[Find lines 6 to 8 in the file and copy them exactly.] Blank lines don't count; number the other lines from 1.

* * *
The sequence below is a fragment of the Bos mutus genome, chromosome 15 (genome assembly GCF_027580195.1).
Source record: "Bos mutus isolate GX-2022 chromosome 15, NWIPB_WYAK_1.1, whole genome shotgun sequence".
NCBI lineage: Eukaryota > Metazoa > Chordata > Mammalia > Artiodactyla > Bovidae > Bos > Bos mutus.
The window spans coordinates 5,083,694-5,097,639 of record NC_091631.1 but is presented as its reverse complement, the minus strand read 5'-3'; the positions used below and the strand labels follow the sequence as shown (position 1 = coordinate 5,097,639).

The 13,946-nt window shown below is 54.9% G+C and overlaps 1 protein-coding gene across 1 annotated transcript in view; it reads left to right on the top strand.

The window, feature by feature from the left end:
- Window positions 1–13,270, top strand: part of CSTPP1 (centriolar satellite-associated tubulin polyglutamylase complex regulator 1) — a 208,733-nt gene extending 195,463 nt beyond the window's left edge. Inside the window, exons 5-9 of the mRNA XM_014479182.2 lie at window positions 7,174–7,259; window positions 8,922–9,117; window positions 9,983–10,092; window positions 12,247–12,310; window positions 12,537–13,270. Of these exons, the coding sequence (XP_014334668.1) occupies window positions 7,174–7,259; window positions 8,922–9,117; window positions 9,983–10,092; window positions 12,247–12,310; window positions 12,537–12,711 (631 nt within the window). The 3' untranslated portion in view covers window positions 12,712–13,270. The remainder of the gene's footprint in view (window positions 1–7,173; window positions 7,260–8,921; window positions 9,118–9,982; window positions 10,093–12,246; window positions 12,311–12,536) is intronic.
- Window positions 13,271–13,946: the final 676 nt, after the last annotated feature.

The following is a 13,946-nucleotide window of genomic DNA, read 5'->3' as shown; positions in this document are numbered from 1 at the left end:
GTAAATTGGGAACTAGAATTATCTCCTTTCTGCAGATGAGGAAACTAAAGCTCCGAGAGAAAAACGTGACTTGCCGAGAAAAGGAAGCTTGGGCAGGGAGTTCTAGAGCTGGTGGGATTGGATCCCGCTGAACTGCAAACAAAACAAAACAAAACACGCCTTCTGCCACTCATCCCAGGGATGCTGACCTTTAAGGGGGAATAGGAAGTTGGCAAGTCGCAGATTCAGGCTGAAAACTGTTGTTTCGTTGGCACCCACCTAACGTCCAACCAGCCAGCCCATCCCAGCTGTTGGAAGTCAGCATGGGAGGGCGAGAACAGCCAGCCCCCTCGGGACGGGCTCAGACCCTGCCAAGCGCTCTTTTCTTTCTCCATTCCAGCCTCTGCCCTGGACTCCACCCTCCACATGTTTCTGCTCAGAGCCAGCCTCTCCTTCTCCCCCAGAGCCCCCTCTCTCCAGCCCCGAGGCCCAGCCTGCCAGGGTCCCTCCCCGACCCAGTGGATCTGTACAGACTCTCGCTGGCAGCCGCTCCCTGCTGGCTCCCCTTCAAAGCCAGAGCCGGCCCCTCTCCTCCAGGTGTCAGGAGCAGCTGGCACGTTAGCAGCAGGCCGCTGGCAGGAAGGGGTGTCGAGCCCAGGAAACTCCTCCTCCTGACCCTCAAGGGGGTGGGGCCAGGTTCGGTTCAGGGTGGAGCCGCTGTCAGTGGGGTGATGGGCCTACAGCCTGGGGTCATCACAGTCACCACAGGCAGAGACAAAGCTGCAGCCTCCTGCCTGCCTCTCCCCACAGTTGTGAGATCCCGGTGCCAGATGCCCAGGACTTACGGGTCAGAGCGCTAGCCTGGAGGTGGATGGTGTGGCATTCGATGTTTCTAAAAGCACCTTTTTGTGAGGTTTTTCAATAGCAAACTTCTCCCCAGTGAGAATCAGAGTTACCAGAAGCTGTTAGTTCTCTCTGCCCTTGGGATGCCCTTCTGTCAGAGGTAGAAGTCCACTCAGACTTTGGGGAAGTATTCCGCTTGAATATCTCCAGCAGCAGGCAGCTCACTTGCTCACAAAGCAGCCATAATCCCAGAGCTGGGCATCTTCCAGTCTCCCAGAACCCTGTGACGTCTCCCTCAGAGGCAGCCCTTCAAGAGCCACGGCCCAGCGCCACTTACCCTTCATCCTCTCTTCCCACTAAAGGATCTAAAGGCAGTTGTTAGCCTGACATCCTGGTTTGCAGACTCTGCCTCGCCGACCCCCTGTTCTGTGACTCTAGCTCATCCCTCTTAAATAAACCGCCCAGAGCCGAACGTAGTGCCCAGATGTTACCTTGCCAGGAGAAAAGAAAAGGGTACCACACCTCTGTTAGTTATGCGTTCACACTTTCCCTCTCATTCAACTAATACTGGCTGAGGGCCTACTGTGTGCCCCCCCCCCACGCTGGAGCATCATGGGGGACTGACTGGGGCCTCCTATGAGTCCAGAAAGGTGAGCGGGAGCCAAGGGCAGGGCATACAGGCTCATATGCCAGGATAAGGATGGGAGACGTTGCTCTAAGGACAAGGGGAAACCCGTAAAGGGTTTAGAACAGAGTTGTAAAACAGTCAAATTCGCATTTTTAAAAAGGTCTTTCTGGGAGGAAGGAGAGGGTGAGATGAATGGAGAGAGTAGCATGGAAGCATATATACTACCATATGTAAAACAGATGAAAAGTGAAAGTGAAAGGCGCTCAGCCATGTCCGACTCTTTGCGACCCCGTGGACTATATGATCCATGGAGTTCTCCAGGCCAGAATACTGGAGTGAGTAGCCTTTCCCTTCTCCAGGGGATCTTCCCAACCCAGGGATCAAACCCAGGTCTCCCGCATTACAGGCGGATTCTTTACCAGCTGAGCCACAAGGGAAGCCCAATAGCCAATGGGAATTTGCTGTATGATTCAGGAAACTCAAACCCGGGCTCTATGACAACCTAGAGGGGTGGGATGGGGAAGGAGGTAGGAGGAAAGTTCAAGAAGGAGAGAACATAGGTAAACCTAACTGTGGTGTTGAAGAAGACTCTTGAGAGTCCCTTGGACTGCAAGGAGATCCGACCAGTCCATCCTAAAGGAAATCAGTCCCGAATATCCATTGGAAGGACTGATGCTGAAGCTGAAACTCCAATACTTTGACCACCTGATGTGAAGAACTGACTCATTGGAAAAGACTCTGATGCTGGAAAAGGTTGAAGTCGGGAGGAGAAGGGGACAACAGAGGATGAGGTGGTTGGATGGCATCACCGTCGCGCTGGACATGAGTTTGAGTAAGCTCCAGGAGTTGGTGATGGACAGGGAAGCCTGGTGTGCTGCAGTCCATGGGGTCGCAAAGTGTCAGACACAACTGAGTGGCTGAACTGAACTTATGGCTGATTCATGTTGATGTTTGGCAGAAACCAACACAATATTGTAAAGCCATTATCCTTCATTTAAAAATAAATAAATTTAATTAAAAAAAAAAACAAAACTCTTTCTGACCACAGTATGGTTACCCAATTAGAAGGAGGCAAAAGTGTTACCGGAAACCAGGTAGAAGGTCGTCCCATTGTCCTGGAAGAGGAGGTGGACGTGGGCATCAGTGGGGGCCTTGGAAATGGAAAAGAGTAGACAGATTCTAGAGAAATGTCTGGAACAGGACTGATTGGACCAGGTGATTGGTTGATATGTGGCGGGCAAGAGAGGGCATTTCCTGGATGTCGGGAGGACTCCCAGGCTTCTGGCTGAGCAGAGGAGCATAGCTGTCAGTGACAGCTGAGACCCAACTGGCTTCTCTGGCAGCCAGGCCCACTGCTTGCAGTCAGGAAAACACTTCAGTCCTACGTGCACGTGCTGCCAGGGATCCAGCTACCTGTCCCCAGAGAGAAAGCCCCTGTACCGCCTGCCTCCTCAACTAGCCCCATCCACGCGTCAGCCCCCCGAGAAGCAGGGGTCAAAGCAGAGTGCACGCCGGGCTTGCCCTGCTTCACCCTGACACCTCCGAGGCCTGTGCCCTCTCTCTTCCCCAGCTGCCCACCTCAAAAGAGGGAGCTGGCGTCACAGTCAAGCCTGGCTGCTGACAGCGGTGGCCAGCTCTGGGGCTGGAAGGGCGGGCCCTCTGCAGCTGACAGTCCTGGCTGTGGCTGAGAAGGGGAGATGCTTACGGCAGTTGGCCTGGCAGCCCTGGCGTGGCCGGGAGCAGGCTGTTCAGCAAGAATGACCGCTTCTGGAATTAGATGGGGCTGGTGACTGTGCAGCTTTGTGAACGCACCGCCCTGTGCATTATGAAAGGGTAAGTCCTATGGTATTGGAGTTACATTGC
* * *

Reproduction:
The window, feature by feature from the left end:
- Window positions 1–13,270, top strand: part of CSTPP1 (centriolar satellite-associated tubulin polyglutamylase complex regulator 1) — a 208,733-nt gene extending 195,463 nt beyond the window's left edge. Inside the window, exons 5-9 of the mRNA XM_014479182.2 lie at window positions 7,174–7,259; window positions 8,922–9,117; window positions 9,983–10,092; window positions 12,247–12,310; window positions 12,537–13,270. Of these exons, the coding sequence (XP_014334668.1) occupies window positions 7,174–7,259; window positions 8,922–9,117; window positions 9,983–10,092; window positions 12,247–12,310; window positions 12,537–12,711 (631 nt within the window). The 3' untranslated portion in view covers window positions 12,712–13,270. The remainder of the gene's footprint in view (window positions 1–7,173; window positions 7,260–8,921; window positions 9,118–9,982; window positions 10,093–12,246; window positions 12,311–12,536) is intronic.
- Window positions 13,271–13,946: the final 676 nt, after the last annotated feature.